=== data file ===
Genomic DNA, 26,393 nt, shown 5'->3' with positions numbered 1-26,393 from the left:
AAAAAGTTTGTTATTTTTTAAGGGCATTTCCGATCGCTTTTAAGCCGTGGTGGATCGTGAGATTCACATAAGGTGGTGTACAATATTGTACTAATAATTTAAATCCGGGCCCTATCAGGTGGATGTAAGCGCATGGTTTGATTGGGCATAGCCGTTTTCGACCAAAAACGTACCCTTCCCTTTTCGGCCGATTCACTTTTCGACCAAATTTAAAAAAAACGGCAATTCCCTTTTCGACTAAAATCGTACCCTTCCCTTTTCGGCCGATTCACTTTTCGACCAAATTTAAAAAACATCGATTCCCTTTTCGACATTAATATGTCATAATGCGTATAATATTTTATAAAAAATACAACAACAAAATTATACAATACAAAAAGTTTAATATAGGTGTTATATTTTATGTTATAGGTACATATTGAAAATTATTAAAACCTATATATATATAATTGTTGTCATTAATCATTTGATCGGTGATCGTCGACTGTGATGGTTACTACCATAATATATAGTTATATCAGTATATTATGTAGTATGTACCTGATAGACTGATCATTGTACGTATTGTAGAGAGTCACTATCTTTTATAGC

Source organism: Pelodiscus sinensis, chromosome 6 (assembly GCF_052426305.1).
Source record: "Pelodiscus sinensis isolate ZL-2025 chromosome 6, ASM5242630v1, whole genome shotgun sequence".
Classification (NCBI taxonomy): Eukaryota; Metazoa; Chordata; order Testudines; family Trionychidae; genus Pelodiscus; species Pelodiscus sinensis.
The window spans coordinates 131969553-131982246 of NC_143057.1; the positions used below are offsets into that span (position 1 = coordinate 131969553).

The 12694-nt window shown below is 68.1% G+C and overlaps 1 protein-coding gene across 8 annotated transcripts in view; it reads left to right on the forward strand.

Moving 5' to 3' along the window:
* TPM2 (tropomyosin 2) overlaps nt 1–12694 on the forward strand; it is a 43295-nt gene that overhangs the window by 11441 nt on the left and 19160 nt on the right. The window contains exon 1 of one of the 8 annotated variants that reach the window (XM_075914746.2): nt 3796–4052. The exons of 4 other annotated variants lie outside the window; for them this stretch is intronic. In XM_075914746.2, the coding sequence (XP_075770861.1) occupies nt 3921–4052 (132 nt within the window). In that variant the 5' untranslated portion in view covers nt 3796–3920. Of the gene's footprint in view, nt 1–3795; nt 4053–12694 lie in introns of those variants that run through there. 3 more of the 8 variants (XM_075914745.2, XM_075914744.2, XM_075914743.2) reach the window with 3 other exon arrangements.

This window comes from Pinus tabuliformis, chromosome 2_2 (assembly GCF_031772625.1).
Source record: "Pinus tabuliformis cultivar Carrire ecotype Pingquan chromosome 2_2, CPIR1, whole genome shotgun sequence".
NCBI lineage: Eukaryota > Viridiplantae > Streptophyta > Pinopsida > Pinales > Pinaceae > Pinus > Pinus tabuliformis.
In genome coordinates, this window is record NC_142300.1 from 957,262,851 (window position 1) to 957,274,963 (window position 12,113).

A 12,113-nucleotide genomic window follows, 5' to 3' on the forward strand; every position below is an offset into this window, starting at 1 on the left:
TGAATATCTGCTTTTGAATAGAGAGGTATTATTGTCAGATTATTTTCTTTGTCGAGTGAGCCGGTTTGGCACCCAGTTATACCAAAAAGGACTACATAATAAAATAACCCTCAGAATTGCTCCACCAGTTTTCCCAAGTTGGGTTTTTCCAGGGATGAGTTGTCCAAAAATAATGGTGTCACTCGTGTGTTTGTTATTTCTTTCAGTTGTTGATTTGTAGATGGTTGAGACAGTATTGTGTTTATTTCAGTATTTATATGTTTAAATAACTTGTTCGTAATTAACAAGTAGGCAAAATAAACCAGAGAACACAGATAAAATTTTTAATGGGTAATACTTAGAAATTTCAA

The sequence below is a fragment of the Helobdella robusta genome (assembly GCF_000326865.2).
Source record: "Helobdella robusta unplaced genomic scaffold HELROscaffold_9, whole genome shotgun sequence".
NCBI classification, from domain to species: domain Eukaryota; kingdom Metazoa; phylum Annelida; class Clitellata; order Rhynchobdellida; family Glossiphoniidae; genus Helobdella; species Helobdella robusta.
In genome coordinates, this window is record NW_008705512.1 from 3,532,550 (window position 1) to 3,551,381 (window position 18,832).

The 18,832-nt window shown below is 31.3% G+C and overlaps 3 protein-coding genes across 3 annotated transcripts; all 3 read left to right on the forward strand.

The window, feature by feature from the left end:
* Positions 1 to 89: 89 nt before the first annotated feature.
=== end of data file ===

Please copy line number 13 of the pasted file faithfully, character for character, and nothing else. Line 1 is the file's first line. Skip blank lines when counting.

In genome coordinates, this window is record NC_142300.1 from 957,262,851 (window position 1) to 957,274,963 (window position 12,113).